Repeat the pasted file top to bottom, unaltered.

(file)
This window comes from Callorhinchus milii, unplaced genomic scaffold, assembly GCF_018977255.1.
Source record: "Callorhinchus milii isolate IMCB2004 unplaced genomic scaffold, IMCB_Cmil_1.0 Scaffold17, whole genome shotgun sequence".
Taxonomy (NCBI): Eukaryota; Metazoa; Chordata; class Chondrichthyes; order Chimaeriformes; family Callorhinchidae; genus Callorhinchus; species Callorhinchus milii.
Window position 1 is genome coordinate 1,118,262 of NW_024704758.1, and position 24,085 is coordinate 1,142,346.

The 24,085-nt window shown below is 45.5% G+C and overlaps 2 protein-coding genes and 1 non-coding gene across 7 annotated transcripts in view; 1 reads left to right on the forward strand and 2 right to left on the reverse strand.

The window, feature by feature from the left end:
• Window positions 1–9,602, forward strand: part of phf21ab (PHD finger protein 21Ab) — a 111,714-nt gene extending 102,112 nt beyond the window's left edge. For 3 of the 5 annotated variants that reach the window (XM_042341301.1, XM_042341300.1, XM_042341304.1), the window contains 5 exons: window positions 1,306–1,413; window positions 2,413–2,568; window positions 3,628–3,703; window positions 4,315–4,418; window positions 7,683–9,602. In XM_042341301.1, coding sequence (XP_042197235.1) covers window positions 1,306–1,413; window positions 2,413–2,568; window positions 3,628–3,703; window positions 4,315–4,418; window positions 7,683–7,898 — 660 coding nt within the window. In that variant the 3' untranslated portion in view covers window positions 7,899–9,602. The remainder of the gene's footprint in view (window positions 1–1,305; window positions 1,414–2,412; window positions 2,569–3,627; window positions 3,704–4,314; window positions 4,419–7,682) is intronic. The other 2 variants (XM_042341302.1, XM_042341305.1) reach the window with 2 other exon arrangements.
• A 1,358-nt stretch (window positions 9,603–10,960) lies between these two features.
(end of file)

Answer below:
This window comes from Callorhinchus milii, unplaced genomic scaffold, assembly GCF_018977255.1.
Source record: "Callorhinchus milii isolate IMCB2004 unplaced genomic scaffold, IMCB_Cmil_1.0 Scaffold17, whole genome shotgun sequence".
Taxonomy (NCBI): Eukaryota; Metazoa; Chordata; class Chondrichthyes; order Chimaeriformes; family Callorhinchidae; genus Callorhinchus; species Callorhinchus milii.
Window position 1 is genome coordinate 1,118,262 of NW_024704758.1, and position 24,085 is coordinate 1,142,346.

The 24,085-nt window shown below is 45.5% G+C and overlaps 2 protein-coding genes and 1 non-coding gene across 7 annotated transcripts in view; 1 reads left to right on the forward strand and 2 right to left on the reverse strand.

The window, feature by feature from the left end:
• Window positions 1–9,602, forward strand: part of phf21ab (PHD finger protein 21Ab) — a 111,714-nt gene extending 102,112 nt beyond the window's left edge. For 3 of the 5 annotated variants that reach the window (XM_042341301.1, XM_042341300.1, XM_042341304.1), the window contains 5 exons: window positions 1,306–1,413; window positions 2,413–2,568; window positions 3,628–3,703; window positions 4,315–4,418; window positions 7,683–9,602. In XM_042341301.1, coding sequence (XP_042197235.1) covers window positions 1,306–1,413; window positions 2,413–2,568; window positions 3,628–3,703; window positions 4,315–4,418; window positions 7,683–7,898 — 660 coding nt within the window. In that variant the 3' untranslated portion in view covers window positions 7,899–9,602. The remainder of the gene's footprint in view (window positions 1–1,305; window positions 1,414–2,412; window positions 2,569–3,627; window positions 3,704–4,314; window positions 4,419–7,682) is intronic. The other 2 variants (XM_042341302.1, XM_042341305.1) reach the window with 2 other exon arrangements.
• A 1,358-nt stretch (window positions 9,603–10,960) lies between these two features.